Preferably, an integral of the heading difference with respect to the distance traveled by the vehicle from one zero crossing to the next is calculated. The integral represents the lateral-to-the road movement of the vehicle. If the integral exceeds a certain amount, a lane change can be determined. The certain amount may be a function of the road on which the vehicle is traveling. For example, for a certain U.S. highway, the certain amount may be 3 m. If the integral is even larger, for example 6 m, a double lane change may be determined.
The distance traveled by the vehicle may be computed by multiplying the speed of the vehicle at one instant by the time difference between two instances. Both the time difference and speed may be determined from the GPS device.
Advantageously, an inexpensive GPS device, i.e. a non-differential GPS device, may be used with the present invention.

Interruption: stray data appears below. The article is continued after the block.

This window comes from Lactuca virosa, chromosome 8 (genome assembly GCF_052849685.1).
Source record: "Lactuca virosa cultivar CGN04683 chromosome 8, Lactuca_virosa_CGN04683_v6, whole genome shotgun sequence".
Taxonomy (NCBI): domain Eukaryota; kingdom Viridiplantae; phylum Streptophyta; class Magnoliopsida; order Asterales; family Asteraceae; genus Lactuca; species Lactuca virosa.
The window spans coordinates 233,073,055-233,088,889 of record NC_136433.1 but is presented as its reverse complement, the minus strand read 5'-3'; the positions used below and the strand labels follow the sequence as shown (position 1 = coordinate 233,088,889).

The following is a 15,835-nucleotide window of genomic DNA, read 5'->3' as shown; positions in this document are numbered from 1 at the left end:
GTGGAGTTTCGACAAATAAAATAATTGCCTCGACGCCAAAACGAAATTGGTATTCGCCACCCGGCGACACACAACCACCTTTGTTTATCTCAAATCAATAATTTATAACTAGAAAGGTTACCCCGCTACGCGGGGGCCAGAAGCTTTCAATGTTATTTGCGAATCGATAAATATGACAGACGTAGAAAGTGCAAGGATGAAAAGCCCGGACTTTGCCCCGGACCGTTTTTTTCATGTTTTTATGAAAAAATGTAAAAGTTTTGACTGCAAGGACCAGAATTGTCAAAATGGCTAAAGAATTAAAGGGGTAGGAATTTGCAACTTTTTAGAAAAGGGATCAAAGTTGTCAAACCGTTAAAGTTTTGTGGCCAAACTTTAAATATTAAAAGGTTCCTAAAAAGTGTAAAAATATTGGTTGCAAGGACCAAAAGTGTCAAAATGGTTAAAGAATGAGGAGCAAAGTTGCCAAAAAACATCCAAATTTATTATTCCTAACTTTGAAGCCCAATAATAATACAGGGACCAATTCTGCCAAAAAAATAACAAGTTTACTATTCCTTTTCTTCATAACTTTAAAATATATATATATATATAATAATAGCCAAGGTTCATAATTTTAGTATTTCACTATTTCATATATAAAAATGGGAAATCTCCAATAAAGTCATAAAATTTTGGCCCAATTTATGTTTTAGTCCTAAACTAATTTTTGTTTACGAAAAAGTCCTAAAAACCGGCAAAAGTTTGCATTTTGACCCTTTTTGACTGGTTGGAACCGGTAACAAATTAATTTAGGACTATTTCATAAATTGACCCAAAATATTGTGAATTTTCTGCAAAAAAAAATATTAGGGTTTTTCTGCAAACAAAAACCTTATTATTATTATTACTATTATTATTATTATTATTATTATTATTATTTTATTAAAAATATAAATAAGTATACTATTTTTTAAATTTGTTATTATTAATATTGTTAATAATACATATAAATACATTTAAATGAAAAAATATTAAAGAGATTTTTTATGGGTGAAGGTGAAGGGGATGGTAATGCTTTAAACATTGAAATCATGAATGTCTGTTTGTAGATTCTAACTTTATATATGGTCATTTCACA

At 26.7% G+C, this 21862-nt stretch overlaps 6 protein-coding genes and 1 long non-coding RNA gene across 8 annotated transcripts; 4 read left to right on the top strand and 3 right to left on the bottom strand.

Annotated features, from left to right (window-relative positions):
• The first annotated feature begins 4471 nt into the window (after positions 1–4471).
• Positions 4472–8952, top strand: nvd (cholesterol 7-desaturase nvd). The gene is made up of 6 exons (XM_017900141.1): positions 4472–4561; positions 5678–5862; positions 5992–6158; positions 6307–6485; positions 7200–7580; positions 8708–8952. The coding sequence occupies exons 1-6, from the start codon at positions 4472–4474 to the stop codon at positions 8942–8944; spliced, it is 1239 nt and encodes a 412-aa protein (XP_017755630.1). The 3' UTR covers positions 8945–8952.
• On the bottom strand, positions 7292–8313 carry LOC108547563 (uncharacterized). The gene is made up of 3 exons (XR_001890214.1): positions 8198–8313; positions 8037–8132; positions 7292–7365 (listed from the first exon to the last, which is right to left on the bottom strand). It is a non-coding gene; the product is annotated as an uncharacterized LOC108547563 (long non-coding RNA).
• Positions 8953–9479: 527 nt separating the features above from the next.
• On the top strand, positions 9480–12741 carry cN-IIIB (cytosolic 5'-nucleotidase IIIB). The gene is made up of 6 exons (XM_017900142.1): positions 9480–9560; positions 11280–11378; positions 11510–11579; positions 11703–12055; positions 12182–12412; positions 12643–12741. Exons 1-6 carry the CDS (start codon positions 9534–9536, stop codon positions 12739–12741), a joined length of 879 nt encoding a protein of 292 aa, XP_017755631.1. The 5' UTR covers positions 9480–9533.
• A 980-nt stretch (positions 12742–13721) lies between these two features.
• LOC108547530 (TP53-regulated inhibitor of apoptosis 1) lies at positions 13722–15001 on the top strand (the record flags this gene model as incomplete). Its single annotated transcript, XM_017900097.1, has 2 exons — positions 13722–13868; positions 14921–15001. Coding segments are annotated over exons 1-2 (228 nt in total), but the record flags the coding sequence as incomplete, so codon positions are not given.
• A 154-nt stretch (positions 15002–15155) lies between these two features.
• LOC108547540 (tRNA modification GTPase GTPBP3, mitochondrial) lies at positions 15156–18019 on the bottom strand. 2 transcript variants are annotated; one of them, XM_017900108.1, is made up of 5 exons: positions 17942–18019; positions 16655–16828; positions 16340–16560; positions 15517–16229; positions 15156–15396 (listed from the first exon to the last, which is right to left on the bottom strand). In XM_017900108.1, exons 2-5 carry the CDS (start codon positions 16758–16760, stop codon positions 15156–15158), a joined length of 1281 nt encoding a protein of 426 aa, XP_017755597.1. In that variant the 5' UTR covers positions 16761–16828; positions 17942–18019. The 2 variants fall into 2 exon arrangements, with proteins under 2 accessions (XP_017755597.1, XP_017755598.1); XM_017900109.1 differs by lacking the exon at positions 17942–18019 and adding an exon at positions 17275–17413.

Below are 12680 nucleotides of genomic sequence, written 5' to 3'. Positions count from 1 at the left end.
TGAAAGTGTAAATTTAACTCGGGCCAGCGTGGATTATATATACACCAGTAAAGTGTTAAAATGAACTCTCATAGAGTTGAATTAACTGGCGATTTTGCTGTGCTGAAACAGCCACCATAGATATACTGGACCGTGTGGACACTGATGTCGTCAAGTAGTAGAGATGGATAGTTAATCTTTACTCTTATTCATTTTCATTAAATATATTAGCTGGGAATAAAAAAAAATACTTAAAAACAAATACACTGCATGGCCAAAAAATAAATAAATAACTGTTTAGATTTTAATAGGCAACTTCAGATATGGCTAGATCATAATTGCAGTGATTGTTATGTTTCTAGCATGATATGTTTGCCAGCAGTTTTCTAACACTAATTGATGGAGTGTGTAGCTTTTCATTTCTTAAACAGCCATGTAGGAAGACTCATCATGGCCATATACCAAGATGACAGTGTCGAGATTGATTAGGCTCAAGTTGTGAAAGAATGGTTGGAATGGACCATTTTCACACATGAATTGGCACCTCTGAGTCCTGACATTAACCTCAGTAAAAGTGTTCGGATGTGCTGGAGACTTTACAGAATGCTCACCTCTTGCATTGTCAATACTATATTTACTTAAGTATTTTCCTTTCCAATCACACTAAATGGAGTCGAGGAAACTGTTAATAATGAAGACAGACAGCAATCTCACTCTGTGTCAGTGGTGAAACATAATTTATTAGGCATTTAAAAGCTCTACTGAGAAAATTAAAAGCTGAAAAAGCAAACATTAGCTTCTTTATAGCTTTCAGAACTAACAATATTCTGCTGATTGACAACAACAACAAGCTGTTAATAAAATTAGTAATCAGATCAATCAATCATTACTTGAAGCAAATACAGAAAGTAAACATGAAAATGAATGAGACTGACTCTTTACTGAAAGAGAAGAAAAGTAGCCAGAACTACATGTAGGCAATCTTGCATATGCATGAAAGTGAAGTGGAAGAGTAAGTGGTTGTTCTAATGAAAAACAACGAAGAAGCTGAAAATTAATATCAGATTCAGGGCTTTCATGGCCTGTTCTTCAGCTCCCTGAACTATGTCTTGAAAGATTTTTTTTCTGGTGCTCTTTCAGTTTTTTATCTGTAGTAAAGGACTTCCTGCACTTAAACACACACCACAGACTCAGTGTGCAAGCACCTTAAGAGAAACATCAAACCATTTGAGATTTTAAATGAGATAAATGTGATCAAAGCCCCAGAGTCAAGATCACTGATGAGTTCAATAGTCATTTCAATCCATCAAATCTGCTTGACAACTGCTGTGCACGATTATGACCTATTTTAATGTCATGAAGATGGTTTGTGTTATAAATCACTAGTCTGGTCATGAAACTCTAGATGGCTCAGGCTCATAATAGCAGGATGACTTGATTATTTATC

The road heading preferably is determined using a digital road map containing lane information.
The GPS device alone preferably may be used when the vehicle is traveling above a certain speed, which may indicate for example highway driving, as the GPS heading correlates reliably with vehicle heading at highway speeds. However, lane change determination at lower speeds may also be possible. Other devices such as a gyroscope may also be used to determine the vehicle heading, whether alone or in conjunction with the GPS device.
The method may further include determining if the lane change is to the left or to the right.
The present invention also provides a vehicle comprising a GPS device, a processor receiving an input from the GPS device, and a memory for storing digital road map information including lane information, the processor determining a lane change as a function of the lane information, a vehicle heading and a road heading.
The memory may be a temporary memory which receives the digital road information wirelessly, or may be any other type of memory device, such as an on-board CD-ROM.
To illustrate the present invention,